It was little known, but Alexion decided years ago that it would reinvest 40% of any of its profits from the sale of eculizumab into further research and development of its therapies for rare diseases. That worked out at about 20% of its sales income. So roughly one fifth of the price of eculizumab was spent on further research.
In Alexion’s financial report for 2016, just over $750m was spent on R & D, or around 25% of its $3 billion income. Its operational profit was just $600m. The R & D spend is likely to be a similar in 2017 (it had reached $600m by the end of Q3), albeit that its sales income could be much higher than 2016.*
Whether it is the need to show a greater profit, or the original policy is not sustainable with a multi- product portfolio, Alexion has decided to cut back on its R & D investment. R& D embraces a range of activities from pure science research to tracking the effectiveness and safety of a drug. This would include the cost of running a Patient Registry, which Alexion is obligated to do as part of its marketing licences given by the FDA and EMA.
Readers of the aHUS alliance website will probably be aware that the alliance has been a part of the aHUS Registry for the past three years, and it the only one where patients are represented on a Scientific Advisory Board, which governs the work of the Registry, beyond using it for tracking safety of eculizumab.
The obligation to FDA and EMA was fulfilled after five years of tracking by the Registry which was achieved in 2017. A report on the safety of the eculizumab will be published by Q3 this year, it had been expected in December 2017.
The aHUS Registry will continue however, but Alexion has needed to reassess its non-obligatory commitments. Originally it had intended to enroll 2000 aHUS patients by 2023. Having begun recruitment in 2012, there were 1744 patients recruited by 31 December 2017 at over 300 hospital sites. However, a significant number of sites, although set up to do so, have not enrolled patients, and some which did enroll some patients did not provide follow up data, and remained inactive. There is no value in continuing these sites in the Registry; and understandably it is not a good use of R & D resource.
Sadly, Alexion chose not to stop there. It also reassessed the economics of having sites where only a few patients were enrolled and closed them too. It also decided to stop enrollment at sites which are to continue to updating existing patients data (apart from one country).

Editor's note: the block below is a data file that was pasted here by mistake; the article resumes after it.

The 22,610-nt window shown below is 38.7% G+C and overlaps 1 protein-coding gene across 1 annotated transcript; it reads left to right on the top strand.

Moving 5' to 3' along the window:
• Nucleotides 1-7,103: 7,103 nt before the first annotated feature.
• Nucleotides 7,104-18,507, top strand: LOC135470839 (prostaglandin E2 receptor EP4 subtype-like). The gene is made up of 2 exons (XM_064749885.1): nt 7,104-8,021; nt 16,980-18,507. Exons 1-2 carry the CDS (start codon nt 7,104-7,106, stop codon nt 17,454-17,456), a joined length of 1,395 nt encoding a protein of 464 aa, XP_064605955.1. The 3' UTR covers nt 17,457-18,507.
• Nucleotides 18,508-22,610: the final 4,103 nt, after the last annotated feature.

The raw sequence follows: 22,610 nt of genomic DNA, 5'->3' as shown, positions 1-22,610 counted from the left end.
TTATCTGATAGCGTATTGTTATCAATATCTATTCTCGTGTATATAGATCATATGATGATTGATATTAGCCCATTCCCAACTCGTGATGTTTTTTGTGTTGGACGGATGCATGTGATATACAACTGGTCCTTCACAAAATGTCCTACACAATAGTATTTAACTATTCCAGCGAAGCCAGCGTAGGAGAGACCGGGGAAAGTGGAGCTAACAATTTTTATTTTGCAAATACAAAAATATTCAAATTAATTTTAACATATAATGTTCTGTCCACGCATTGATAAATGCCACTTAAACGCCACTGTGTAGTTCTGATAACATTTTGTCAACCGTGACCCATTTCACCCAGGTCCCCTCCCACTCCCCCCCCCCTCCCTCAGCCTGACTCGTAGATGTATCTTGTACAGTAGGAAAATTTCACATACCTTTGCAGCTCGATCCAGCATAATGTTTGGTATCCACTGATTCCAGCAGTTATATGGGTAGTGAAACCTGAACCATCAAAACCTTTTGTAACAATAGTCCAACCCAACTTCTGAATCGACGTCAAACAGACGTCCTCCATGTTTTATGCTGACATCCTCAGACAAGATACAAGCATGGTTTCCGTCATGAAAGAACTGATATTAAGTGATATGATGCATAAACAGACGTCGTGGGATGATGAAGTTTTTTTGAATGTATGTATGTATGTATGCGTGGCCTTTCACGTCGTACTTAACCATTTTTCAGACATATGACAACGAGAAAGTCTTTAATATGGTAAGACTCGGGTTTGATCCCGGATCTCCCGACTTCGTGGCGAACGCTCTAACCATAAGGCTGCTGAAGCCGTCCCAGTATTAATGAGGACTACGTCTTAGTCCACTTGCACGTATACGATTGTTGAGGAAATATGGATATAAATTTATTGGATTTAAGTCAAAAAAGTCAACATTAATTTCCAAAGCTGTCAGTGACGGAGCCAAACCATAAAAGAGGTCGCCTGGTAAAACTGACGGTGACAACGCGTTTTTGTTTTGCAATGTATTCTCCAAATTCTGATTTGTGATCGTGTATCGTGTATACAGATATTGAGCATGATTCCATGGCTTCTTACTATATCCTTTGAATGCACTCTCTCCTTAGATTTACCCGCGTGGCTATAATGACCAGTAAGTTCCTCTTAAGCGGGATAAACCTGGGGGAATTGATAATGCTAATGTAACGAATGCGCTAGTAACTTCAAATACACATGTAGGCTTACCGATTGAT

The effect of this is to reduce the size of the active Registry to 700 patients (although that will increase with recruitment in the one new country).
All hospital sites affected have been told, it will be left to those sites whether to notify the patients being excluded.
The alliance supports registries because particularly for rare diseases one patient’s experience is so very important to research. Its participation in the SAB has made “Patient Included” a reality and it now permeates the work of the researchers using patient’s data. So, it is a blow to the alliance’s efforts to see 1000 patients excluded, when 99% of aHUS patients told us in the 2016 Global Poll how they welcomed being in a Registry, and those who were not, expressed a desire to participate.
It was disappointing, however, to find that so many sites, which had aHUS patients, had not collected data about them, that adds no value.
The alliance will be reviewing its relationship with the Registry, and will consider the benefits to patients in the new size model to be deployed in future. It is important to let researchers know what matters to patients and it is important that valuable resource is respected. It is something that does not show in the balance sheet but does affect corporate perception.
If, as is likely, Alexion make a financial gain from its decision to exclude patients from the Registry ; then some of the gain should be put towards helping patients, who cannot access the drug they need, get it.
It is one way for Alexion to respond to the alliance’s call on them on 1 January.
* the 2017 result for R & D was actually $100m more than 2016, and the sales income was $3billion. Alexion is expecting income in 2018 to be possibly as high as $4 billion ,and it plans to spend 20% on R & D which would be about $800m , a fall of over $50million on 2017; but around $200 million less than if it had continued to invest at the same rate as in previous years. Quite a cutback.